Closing the Largest Generic Drug Plant in the US Is a Sick Joke

Morgantown, W.Va.—At a moment when public health and the economy were on the top of people’s minds, mass layoffs were the last thing pharmaceutical packer Carla Shultz expected when she got on the Zoom call with her union shortly before Christmas. Shultz has worked for 13 years at Mylan Pharmaceuticals here—a stable, union job at the largest manufacturer of generic drugs in the United States.

With Covid-19 vaccines getting approved, Shultz imagined that new work might be opening up. Instead, Mylan’s workers were informed that the company’s new owners were closing the Morgantown flagship plant and shifting the work to India or Australia, effective July 31, 2021.

“We’ve had no recalls. We’ve been FDA-ready every time. It’s a pristine plant with hard-working employees. It’s just unbelievable that they would shut us down,” said Shultz this month, standing outside the ranch house where her mother, Barbara, a coal miner’s widow, sat surrounded by family photographs, hooked up to an oxygen machine.

Just one of Barbara’s chemotherapy meds costs $7,000 a month, says Shultz. Nearing retirement herself, she doubts if she’ll ever find another job with pay and the benefits comparable to what she’s received at Mylan. Certainly not around Morgantown.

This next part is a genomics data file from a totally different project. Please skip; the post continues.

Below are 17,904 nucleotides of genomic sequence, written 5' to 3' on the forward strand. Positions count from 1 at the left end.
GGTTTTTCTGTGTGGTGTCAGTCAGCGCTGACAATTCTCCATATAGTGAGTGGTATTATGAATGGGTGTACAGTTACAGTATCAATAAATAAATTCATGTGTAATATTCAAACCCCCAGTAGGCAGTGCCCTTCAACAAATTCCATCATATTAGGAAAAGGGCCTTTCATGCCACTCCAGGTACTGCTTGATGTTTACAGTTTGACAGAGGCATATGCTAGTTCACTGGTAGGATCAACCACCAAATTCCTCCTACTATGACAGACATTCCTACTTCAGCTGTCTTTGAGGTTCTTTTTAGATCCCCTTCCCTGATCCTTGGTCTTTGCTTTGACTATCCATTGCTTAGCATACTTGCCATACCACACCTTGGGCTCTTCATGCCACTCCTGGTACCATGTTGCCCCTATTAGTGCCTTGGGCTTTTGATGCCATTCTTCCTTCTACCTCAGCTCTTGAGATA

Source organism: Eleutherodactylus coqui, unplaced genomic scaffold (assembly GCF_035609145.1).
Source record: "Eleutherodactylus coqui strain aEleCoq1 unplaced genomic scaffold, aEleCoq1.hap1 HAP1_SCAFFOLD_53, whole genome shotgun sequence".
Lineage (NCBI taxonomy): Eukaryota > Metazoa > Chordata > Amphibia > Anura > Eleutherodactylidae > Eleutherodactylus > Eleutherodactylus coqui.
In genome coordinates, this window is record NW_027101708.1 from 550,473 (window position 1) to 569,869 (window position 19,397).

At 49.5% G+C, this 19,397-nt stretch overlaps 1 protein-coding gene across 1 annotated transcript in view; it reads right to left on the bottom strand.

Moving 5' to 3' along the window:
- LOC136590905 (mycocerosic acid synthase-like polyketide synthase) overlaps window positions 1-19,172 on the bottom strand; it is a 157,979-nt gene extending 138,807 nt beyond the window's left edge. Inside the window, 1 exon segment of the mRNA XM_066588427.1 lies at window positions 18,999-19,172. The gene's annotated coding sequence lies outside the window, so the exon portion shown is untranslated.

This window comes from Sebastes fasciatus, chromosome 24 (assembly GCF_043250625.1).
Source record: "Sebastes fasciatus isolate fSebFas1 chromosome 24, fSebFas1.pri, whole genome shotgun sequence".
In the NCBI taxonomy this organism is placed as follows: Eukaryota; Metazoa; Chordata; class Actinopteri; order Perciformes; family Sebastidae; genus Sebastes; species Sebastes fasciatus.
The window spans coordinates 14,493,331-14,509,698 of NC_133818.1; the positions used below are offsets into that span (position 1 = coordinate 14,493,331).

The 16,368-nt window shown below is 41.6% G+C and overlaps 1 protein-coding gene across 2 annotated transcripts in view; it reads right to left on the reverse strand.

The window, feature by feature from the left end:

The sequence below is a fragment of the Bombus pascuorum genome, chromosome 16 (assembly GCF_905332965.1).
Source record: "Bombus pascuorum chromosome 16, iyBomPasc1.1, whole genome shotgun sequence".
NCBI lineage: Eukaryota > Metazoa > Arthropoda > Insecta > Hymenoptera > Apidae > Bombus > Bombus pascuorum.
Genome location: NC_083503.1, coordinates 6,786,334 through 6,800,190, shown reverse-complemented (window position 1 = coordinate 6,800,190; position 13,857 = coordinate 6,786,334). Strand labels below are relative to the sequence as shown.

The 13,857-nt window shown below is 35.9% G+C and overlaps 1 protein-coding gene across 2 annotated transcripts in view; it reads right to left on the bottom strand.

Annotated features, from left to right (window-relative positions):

Mylan Pharmaceuticals pumps out around 18 billion doses a year of lifesaving generic drugs. For close to six decades, it’s produced everything from penicillin to Levrothyroxine, a popular thyroid drug that millions of Americans take daily. The factory’s not just a big link in the national production chain. It’s a big presence in West Virginia. Founded in the 1960s by an Army vet recalled fondly as “Mike” (Milan) Puskar, the business used to plow millions of dollars back into the local economy not only through contracts with local businesses and taxes but also through philanthropy. West Virginia University’s football team plays at Milan Puskar Stadium, not far from the plant. Puskar helped start a free medical clinic downtown that serves thousands of poor patients annually, and a breast cancer clinic at the medical school—named after Milan’s widow.

After Puskar retired in the late 1990s, the new directors went on a merger and acquisition spree. Mylan became embroiled in various scandals—most tragically, the EpiPen pricing scandal. In 2007, a two-pack EpiPen—a literally lifesaving necessity for those with severe allergies—was priced at $50; today, it costs over $600. Mylan, already one of the highest-earning drug makers in the country, last merged last November with an offshoot of Pfizer to form a new entity, Viatris. One of the newly formed company’s earliest moves was to close the plant and shift manufacturing overseas.

Offshoring manufacturing doesn’t mean the drugs will become any cheaper, points out Shultz, “The company will make more money off making that medicine overseas, but they’re not going to charge us any less for it.”